The earliest Latin writers used vates to denote "prophets" and soothsayers in general; the word fell into disuse in Latin until it was revived by Virgil[1]. Thus Ovid could describe himself as the vates of Eros (Amores 3.9).

According to the ancient Greek writers Strabo, [2] Diodorus Siculus, [3] and Poseidonius, the vates (ουατεις) were one of three classes of Celtic priesthood, the other two being the druids and the bards. The Vates had the role of seers and performed sacrifices (in particular administering human sacrifice), under the presidence of a druid. Their role therefore corresponded to that of an Adhvaryu in Vedic religion. Celtic vates is continued by Irish fáith "prophet, seer," and ofydd in Welsh.


It is unknown whether the Latin and Gaulish usages are cognates, or if the former should be considered a Celtic loanword. The word may be derived from a Proto-Indo-European root *wāt- "to inspire, spiritually arouse"; however that root cannot be shown to go back to Proto-Indo-European, since it is only certainly attested for Celtic and Germanic (though it may be present natively in Italic). Virgil uses the Latin vannus "winnowing fan" (from *wat-nos, compare Old High German wadal, modern German Wedel, with the same meaning, from *wat-lo-) for something borne about in the Bacchic festival, suggesting that the root may have had an ecstatic sense in Italic also.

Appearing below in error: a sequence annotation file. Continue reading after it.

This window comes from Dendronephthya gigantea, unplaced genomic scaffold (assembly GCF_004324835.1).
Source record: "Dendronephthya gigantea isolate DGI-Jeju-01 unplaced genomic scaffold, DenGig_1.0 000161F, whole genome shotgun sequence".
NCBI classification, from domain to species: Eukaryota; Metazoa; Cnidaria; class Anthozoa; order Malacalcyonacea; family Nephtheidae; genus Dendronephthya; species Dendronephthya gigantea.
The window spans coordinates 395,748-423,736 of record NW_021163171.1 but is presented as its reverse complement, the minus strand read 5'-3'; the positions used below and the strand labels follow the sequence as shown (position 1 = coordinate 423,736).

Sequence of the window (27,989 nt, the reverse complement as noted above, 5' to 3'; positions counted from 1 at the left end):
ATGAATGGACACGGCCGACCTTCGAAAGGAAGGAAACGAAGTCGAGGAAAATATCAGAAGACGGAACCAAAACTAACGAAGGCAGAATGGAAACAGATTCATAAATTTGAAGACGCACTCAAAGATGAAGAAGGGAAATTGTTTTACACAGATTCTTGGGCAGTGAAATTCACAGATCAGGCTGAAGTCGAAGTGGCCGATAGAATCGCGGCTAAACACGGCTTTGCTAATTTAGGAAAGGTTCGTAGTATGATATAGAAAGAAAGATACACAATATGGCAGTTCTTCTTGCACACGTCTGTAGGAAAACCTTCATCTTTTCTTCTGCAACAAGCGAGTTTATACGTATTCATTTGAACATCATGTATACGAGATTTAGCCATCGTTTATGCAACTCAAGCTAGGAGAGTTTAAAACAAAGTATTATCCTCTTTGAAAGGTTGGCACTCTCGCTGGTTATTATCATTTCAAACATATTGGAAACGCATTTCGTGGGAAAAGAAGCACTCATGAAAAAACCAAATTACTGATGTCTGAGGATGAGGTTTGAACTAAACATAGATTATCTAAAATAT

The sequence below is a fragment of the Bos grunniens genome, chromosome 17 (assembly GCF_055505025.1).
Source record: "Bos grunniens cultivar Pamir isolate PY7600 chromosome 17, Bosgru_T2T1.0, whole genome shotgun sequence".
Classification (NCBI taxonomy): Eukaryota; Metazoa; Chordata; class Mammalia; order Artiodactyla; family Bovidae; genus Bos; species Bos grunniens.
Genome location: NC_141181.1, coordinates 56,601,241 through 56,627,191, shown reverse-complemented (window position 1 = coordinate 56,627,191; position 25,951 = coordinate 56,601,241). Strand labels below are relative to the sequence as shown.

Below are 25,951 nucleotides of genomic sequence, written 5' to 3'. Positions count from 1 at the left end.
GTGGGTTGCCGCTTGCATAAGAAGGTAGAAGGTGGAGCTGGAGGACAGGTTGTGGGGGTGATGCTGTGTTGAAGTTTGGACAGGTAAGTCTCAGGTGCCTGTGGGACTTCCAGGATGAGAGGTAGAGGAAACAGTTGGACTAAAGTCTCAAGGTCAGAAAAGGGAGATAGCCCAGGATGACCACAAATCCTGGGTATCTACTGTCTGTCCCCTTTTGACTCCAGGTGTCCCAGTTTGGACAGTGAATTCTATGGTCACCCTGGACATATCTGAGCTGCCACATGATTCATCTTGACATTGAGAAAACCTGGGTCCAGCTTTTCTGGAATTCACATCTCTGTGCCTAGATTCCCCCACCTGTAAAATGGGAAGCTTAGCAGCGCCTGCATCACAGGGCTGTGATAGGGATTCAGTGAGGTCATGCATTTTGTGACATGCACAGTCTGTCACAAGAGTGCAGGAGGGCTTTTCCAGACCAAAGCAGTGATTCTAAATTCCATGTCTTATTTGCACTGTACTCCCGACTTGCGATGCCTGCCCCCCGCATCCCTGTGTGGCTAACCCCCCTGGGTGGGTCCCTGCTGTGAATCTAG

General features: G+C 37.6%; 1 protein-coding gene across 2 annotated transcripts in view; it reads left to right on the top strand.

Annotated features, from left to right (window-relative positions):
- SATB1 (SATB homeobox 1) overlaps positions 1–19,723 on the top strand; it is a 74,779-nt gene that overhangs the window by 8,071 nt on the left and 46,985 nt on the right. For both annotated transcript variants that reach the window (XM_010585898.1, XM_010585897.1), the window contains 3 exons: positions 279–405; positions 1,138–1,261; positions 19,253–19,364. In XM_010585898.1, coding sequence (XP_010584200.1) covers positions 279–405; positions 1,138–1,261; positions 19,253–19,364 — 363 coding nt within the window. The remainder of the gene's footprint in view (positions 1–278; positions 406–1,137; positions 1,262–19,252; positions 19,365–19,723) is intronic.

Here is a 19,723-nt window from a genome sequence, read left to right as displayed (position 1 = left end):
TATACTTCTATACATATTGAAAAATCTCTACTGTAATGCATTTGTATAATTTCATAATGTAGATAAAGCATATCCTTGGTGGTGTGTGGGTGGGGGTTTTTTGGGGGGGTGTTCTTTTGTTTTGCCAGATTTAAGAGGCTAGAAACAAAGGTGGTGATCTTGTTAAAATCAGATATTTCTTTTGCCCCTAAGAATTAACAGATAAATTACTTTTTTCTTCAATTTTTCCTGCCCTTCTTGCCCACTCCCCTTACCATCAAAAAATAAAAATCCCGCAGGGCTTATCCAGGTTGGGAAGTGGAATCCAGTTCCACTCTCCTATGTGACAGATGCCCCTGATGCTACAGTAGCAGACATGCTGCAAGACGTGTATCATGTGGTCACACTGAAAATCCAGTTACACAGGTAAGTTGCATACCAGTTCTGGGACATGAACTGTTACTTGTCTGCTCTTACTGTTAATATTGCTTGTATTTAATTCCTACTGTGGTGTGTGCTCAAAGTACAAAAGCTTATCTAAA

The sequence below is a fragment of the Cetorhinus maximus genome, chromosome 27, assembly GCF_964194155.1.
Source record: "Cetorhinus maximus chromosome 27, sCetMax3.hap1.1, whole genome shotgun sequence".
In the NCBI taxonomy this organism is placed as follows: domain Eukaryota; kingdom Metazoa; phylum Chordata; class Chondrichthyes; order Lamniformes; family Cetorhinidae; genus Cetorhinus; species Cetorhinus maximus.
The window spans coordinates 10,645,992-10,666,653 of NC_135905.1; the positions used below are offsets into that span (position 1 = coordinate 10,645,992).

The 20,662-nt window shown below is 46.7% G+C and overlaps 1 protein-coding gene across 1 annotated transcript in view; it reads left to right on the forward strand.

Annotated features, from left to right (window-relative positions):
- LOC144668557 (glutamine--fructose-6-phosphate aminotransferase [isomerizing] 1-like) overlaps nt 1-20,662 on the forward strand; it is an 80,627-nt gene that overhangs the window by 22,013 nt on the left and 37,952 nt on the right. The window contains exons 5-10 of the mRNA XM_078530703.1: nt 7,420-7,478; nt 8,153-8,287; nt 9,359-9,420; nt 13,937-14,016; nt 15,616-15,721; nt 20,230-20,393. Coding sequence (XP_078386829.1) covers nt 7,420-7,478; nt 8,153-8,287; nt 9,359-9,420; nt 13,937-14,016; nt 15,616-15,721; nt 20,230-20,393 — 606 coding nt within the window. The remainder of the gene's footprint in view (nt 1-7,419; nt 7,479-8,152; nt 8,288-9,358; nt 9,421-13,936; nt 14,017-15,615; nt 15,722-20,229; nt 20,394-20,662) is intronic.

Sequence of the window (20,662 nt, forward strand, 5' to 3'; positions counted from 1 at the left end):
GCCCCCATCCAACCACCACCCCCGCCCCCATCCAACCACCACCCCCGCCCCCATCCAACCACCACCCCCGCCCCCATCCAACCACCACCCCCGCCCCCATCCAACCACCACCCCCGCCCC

Rübekeil (2003) suggested that the name of the Germanic god *Wōđinaz may in fact be an early loanword, an adjective *vatinos}' based on Celtic vates.

Modern usage

Vates (or Ovates, due to a misinterpretation of the Greek spelling ουατεις (ˈwateːs) make up one of the three grades of the Order of Bards, Ovates and Druids, a neo-druidism order based in England.

An ovate is also the initial level one can attain in the modern Welsh Gorsedd of Bards. The Gorsedd is not a neo-druidic entity like the one mentioned above, but is more concerned with Welsh arts and culture; however, the ceremony and practices are largely based on reimaginings of druidism by Iolo Morganwg.


  • Perkins, Caroline A.,"Ovid's Erotic Vates" in Helios, March, 2000 [1]
  • Rübekeil, Ludwig, Wodan und andere forschungsgeschichtliche Leichen: exhumiert, Beiträge zur Namenforschung (2003), 25–42. [2]

External links

This page uses content from the English Wikipedia. The original article was at Vates. The list of authors can be seen in the page history.

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